Banks could examine the impact of a 15%-20% runoff of non-maturity deposits as rates rise, with those deposits either migrating into higher-cost accounts or leaving the bank altogether. This could have a profound impact on NII sensitivity as well as raise potential liquidity concerns—the importance of a strong ALCO process that examines all balance sheet risks is vital to the development and implementation of key strategies.
Knowing where we are today relative to policy and what our potential exposures are under current and stressful scenarios helps bring into focus the direction in which ALCO needs to move and how best to get to the destination.
Armed with the confidence of reliable model results, the ALCO has the tools it needs to drive critical strategic decision making. And these tools are continually sharpened by adding the knowledge of potential exposures facing the bank through additional scenario and stress testing, as well as the updating of prior studies.
As is often the case, there can be many tools that would accomplish the task but, as an ALM manager, which one(s) should you focus on when the time comes to execute on a transaction or to make your case with the examiners?
Right tool for the job
As ALM practitioners, Darling Consulting Group has long been proponents of the NII simulation as the primary tool for measuring and managing interest rate risk. By examining a set of core scenarios (rate ramps) and alternative simulation runs (twists, etc.), bankers can obtain the most accurate interpretation of earnings at risk under reasonable rate scenarios.
By focusing too much attention on instantaneous and permanent rate shocks or Economic Value of Equity (EVE) results, ALCOs can inadvertently manage to overstated or, worse yet, non-existent exposure.
Shocks and EVE introduce unrealistic aspects into the modeling process that can result in poor decision making.
For example, rates do not “shock” up or down 300 or 400 basis points and remain at those levels for an extended period of time. That remains true even going back to the most volatile period, when Fed Chairman Paul Volcker was running the central bank.
And the presumption that EVE is a “liquidation” of the bank is contrary to the belief that it will continue operating and cash flow will be replaced at current market rates.
And while we are on the subject of the EVE analysis, this is the tool where inaccurate model assumptions can cause serious unintended consequences. The EVE is a primary risk management tool reviewed by field examiners today, and its results are dramatically impacted by the assumptions on non-maturity deposits.
However, an EVE built on erroneous or unsupportable assumptions runs the risk of providing an inaccurate representation of rising rate exposures. This can limit the bank’s ability to most effectively manage ongoing margin/earnings compression in the current rate environment through extending assets, shortening liabilities or using derivatives; especially if the EVE suggests an overly conservative exposure to rising rates.
Sifting through data to find information
Yet, even when focusing ALCO’s attention on the NII results, there are often so many scenarios that are run. How does the bank go about determining which scenarios to use for decision making?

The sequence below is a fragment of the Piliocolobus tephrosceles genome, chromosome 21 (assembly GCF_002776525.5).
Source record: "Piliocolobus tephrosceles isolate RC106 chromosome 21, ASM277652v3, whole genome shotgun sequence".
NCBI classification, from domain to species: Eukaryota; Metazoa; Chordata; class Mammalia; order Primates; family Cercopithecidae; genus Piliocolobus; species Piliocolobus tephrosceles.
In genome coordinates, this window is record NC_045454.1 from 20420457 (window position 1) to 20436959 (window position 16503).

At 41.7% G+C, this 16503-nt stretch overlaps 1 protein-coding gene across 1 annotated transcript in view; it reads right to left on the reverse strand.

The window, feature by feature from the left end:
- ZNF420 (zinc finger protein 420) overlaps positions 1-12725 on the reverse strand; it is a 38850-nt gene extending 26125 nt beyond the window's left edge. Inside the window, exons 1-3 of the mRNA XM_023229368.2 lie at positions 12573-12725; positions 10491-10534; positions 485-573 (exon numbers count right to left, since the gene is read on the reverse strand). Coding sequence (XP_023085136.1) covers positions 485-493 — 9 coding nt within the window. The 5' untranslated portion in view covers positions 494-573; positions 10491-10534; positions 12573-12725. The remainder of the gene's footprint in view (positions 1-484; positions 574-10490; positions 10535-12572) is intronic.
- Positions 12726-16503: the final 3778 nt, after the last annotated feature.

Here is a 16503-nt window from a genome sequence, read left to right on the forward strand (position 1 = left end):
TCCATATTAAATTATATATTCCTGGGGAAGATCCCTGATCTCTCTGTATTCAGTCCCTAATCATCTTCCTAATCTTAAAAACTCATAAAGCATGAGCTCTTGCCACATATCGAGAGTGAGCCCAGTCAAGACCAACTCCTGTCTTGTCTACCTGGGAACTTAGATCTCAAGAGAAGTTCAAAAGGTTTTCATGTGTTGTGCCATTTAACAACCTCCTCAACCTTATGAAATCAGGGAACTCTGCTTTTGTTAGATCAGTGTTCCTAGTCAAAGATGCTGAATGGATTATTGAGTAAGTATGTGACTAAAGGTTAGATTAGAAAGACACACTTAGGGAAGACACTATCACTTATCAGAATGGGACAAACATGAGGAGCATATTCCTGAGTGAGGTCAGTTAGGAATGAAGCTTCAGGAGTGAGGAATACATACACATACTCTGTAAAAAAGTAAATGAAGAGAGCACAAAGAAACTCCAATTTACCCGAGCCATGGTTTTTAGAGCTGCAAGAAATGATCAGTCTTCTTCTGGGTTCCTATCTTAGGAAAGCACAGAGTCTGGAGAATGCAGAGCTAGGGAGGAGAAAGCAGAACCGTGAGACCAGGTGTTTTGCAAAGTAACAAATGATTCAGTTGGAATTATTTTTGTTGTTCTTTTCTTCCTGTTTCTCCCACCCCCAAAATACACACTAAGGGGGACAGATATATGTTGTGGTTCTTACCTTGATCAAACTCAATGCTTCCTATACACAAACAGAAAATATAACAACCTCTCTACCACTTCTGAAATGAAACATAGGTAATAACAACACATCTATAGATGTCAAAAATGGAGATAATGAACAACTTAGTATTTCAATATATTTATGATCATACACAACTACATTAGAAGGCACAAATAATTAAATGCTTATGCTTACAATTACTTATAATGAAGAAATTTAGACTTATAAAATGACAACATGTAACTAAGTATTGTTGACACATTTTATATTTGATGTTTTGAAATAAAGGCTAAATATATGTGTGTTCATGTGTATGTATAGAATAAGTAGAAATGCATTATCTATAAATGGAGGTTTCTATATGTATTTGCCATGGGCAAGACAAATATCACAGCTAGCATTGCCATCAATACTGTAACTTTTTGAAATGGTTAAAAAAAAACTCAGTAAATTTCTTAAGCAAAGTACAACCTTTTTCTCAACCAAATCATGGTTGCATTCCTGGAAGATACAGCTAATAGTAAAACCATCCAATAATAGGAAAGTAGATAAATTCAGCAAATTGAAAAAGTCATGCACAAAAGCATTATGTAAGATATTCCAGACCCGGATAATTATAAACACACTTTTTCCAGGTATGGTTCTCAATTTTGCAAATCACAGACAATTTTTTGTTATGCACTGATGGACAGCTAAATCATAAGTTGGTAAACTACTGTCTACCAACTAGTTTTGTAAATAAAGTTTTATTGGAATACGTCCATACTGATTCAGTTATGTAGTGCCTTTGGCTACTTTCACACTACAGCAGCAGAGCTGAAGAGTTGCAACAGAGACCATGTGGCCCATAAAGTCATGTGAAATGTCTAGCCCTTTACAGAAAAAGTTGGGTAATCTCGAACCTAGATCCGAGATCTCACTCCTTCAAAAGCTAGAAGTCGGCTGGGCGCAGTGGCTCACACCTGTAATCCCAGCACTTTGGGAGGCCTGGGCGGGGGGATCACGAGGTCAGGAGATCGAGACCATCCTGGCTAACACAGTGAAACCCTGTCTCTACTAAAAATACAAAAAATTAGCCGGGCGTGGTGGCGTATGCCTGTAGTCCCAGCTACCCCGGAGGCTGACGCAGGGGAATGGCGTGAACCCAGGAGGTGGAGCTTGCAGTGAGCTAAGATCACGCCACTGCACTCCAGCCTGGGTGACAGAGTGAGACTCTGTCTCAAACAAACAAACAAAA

There is no one simple answer. Much will hinge upon where we find ourselves in the rate cycle.
For example, it is always prudent to examine the results assuming a static environment (balance sheet and rates remain constant). This provides a benchmark for earnings projections upon which to base all other exposures.
Today, even as we continue to be mired in this historically low rate environment, we find ourselves saying, “It can’t possibly get worse, can it?”
Truth be told, should the bond market rally and long rates fall, that is a worst-case scenario for many banks that will see increased margin compression with very little, if any, room for additional funding cost relief.
Therefore, looking at a strategy’s impact should the long end fall is also good practice.
The expectation, and regulatory concern, is that rates will, at some point, rise.
So it only makes sense for ALCOs to look at the impact potential strategies will have during the eventual rise in rates. There are an infinite number of scenarios banks can look at for rates increasing—but which ones carry the most value?
It would make sense to look at the impact of a more aggressive increase in rate coupled with a more “realistic” movement (i.e. a twisting of the curve, similar to what was seen back in 2004, in anticipation of rising rates).
As banks struggle to maintain earnings and margins in today’s environment, the role of ALCO has never been more important. The importance of an accurate model and assumptions is at the forefront of regulatory exams and bankers’ minds.
Now is the time to ensure your process will provide you with the information you need to effectively run the bank and make the right decisions at ALCO at the right time. Do not underestimate the importance that assumptions have on results.
Poor assumptions lead to poor decision making.
But strong assumptions—and the use of the right tools to promote decision making—can help position your bank for success.
About the author
Mark Haberland is a Managing Director at Darling Consulting Group. In this role, Haberland works directly with financial institutions to help provide solutions for asset-liability management challenges. He provides support in the areas of liquidity risk management, ALM modeling, regulatory compliance and executive level education.